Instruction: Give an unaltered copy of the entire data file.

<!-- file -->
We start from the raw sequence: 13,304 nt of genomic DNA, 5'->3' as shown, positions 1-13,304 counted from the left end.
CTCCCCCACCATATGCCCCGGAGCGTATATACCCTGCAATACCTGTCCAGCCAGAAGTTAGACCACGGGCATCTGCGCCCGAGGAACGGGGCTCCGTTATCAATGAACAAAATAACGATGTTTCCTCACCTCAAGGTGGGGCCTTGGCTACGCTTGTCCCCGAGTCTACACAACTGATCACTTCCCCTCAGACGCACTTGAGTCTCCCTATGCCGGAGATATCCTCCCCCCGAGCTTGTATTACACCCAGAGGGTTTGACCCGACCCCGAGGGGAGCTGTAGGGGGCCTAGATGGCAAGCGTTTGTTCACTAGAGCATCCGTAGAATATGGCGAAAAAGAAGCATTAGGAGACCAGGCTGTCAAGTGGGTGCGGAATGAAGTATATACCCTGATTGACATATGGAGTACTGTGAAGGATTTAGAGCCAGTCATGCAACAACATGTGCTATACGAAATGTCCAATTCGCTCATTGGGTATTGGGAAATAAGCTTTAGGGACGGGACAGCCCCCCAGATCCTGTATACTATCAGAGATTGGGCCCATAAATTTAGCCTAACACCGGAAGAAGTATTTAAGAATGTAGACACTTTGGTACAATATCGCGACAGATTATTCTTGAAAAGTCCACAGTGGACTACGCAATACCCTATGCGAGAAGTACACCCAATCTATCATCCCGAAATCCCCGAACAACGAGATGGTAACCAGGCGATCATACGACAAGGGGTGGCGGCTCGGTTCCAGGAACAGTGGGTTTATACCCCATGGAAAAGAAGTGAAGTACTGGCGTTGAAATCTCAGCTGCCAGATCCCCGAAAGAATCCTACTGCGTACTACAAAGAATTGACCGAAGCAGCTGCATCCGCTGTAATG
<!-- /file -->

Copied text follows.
We start from the raw sequence: 13,304 nt of genomic DNA, 5'->3' as shown, positions 1-13,304 counted from the left end.
CTCCCCCACCATATGCCCCGGAGCGTATATACCCTGCAATACCTGTCCAGCCAGAAGTTAGACCACGGGCATCTGCGCCCGAGGAACGGGGCTCCGTTATCAATGAACAAAATAACGATGTTTCCTCACCTCAAGGTGGGGCCTTGGCTACGCTTGTCCCCGAGTCTACACAACTGATCACTTCCCCTCAGACGCACTTGAGTCTCCCTATGCCGGAGATATCCTCCCCCCGAGCTTGTATTACACCCAGAGGGTTTGACCCGACCCCGAGGGGAGCTGTAGGGGGCCTAGATGGCAAGCGTTTGTTCACTAGAGCATCCGTAGAATATGGCGAAAAAGAAGCATTAGGAGACCAGGCTGTCAAGTGGGTGCGGAATGAAGTATATACCCTGATTGACATATGGAGTACTGTGAAGGATTTAGAGCCAGTCATGCAACAACATGTGCTATACGAAATGTCCAATTCGCTCATTGGGTATTGGGAAATAAGCTTTAGGGACGGGACAGCCCCCCAGATCCTGTATACTATCAGAGATTGGGCCCATAAATTTAGCCTAACACCGGAAGAAGTATTTAAGAATGTAGACACTTTGGTACAATATCGCGACAGATTATTCTTGAAAAGTCCACAGTGGACTACGCAATACCCTATGCGAGAAGTACACCCAATCTATCATCCCGAAATCCCCGAACAACGAGATGGTAACCAGGCGATCATACGACAAGGGGTGGCGGCTCGGTTCCAGGAACAGTGGGTTTATACCCCATGGAAAAGAAGTGAAGTACTGGCGTTGAAATCTCAGCTGCCAGATCCCCGAAAGAATCCTACTGCGTACTACAAAGAATTGACCGAAGCAGCTGCATCCGCTGTAATG